Resources

Keeping the Public in Public Housing - A Report by the Center for Community Planning and Development at Hunter College

Author(s)
Tom Angotti and Sylvia Morse, the Center for Community Planning and Development, Hunter College
Publication Date
January, 2014
Description

Keeping the Public in Public Housing - A Report by the Center for Community Planning and Development at Hunter College

The Center for Community Planning and Development (CCPD) at Hunter College has released a new report, Keeping the Public in Public Housing, by Tom Angotti, CCPD Director and Professor of Urban Planning and Affairs and a NESRI Housing Program advisor, and Sylvia Morse, Fellow and Master of Urban Planning student. The report touches on key human rights themes - many of which are relevant to struggles across the country - such as resident participation (including in budgeting), accountability, transparency and the importance of protecting public housing as a public good. It also takes a look at the New York City Housing Authority (NYCHA), its controversial plans for private infill development and other initiatives, and proposes policy directions for the future. One of those proposals involves ending the funneling of NYCHA funds to the New York Police Department (NYPD), to the tune of $70 million a year. On Friday, January 31, Tom and Sylvia presented the report at the Roosevelt House Public Policy Institute, where they were joined for a discussion on the future of public housing by local elected officials, planning and housing professionals, researchers, advocates, public interest law groups, and public housing residents. Less than two weeks later, Mayor de Blasio, in issuing his preliminary budget for New York City, redirected the remaining $52.2 million that NYCHA would have paid the NYPD in FY 2014, to deal with the outstanding repair and maintenance work on NYCHA’s repair docket. We look forward to the other recommendations within the report receiving serious consideration from the new administration and NYCHA’s new Chair, Ms. Shola Olatoye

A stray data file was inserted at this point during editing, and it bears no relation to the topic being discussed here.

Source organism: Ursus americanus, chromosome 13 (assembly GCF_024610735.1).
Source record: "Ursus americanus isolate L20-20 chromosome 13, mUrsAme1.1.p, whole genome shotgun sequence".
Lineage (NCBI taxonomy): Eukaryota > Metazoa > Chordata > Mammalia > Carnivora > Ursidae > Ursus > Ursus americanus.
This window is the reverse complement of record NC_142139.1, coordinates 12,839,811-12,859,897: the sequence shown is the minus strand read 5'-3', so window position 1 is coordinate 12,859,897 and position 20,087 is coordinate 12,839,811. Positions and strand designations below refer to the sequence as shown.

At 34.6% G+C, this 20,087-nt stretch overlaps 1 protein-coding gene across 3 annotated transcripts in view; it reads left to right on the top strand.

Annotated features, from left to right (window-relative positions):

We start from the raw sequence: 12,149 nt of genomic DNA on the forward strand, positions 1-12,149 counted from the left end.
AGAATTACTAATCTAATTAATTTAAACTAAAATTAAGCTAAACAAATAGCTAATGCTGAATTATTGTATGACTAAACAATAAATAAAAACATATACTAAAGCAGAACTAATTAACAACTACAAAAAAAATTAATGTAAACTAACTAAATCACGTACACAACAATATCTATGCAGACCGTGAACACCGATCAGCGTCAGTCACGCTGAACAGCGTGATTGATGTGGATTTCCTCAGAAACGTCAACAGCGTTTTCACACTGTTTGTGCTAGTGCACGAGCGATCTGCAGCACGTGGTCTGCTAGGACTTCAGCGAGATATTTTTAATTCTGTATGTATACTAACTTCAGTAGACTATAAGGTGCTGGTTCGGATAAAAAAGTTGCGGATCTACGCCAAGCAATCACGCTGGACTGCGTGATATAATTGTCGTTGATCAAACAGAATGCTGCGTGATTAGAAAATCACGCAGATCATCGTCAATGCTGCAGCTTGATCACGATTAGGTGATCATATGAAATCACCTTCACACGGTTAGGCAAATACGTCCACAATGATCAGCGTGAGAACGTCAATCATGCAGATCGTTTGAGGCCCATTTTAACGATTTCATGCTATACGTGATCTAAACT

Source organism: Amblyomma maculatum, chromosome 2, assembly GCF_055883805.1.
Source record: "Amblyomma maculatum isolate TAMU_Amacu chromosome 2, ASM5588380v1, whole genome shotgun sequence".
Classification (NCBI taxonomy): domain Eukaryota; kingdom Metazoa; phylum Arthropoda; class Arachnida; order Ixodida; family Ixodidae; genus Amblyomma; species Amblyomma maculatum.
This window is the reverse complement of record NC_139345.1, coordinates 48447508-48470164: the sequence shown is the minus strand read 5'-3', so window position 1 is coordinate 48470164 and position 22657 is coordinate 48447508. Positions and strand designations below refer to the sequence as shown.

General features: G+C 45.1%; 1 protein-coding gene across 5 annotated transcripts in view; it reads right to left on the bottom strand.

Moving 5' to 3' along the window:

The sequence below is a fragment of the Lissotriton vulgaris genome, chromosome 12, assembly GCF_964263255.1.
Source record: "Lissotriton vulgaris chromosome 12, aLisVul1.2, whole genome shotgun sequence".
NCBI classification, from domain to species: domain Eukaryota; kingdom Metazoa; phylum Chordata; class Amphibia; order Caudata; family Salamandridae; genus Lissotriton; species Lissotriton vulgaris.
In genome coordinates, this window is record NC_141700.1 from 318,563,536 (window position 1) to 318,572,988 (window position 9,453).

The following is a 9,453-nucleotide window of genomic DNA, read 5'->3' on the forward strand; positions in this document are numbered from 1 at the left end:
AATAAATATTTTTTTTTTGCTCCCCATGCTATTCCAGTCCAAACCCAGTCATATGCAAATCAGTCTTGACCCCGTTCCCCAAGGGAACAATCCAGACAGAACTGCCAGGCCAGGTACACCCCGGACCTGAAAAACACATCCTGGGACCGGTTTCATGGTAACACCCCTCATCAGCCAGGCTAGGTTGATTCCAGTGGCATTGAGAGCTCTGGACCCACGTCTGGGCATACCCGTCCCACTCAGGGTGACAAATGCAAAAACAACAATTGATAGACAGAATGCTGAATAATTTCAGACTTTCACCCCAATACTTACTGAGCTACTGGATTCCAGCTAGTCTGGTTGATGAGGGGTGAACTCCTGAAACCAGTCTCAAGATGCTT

The report can be downloaded below.

 

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